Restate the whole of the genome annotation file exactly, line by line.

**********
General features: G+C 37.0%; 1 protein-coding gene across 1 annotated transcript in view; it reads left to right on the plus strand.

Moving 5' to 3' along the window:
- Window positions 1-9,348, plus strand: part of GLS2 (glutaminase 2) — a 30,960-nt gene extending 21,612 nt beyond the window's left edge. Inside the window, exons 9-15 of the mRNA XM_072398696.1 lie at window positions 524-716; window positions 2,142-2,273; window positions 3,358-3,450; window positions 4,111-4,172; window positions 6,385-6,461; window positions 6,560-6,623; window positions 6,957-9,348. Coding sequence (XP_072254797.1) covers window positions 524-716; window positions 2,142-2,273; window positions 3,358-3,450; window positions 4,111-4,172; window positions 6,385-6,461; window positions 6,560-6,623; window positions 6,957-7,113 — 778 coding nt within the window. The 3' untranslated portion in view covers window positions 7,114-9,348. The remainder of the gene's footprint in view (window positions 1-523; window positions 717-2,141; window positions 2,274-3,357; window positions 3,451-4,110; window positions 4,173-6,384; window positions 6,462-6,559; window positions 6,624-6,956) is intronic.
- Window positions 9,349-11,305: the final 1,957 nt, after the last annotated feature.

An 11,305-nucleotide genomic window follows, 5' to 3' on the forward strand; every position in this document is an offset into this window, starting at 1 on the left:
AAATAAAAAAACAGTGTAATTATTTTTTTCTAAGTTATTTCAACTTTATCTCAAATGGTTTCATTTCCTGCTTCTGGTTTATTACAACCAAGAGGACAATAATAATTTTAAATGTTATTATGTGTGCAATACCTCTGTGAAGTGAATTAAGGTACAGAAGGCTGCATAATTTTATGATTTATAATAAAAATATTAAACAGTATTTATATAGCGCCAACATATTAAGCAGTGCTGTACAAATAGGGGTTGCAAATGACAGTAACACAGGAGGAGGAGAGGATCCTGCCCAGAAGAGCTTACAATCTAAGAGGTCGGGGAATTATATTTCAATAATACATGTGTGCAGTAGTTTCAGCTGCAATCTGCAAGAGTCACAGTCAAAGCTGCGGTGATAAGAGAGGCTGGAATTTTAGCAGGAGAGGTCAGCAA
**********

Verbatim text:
General features: G+C 37.0%; 1 protein-coding gene across 1 annotated transcript in view; it reads left to right on the plus strand.

Moving 5' to 3' along the window:
- Window positions 1-9,348, plus strand: part of GLS2 (glutaminase 2) — a 30,960-nt gene extending 21,612 nt beyond the window's left edge. Inside the window, exons 9-15 of the mRNA XM_072398696.1 lie at window positions 524-716; window positions 2,142-2,273; window positions 3,358-3,450; window positions 4,111-4,172; window positions 6,385-6,461; window positions 6,560-6,623; window positions 6,957-9,348. Coding sequence (XP_072254797.1) covers window positions 524-716; window positions 2,142-2,273; window positions 3,358-3,450; window positions 4,111-4,172; window positions 6,385-6,461; window positions 6,560-6,623; window positions 6,957-7,113 — 778 coding nt within the window. The 3' untranslated portion in view covers window positions 7,114-9,348. The remainder of the gene's footprint in view (window positions 1-523; window positions 717-2,141; window positions 2,274-3,357; window positions 3,451-4,110; window positions 4,173-6,384; window positions 6,462-6,559; window positions 6,624-6,956) is intronic.
- Window positions 9,349-11,305: the final 1,957 nt, after the last annotated feature.

An 11,305-nucleotide genomic window follows, 5' to 3' on the forward strand; every position in this document is an offset into this window, starting at 1 on the left:
AAATAAAAAAACAGTGTAATTATTTTTTTCTAAGTTATTTCAACTTTATCTCAAATGGTTTCATTTCCTGCTTCTGGTTTATTACAACCAAGAGGACAATAATAATTTTAAATGTTATTATGTGTGCAATACCTCTGTGAAGTGAATTAAGGTACAGAAGGCTGCATAATTTTATGATTTATAATAAAAATATTAAACAGTATTTATATAGCGCCAACATATTAAGCAGTGCTGTACAAATAGGGGTTGCAAATGACAGTAACACAGGAGGAGGAGAGGATCCTGCCCAGAAGAGCTTACAATCTAAGAGGTCGGGGAATTATATTTCAATAATACATGTGTGCAGTAGTTTCAGCTGCAATCTGCAAGAGTCACAGTCAAAGCTGCGGTGATAAGAGAGGCTGGAATTTTAGCAGGAGAGGTCAGCAA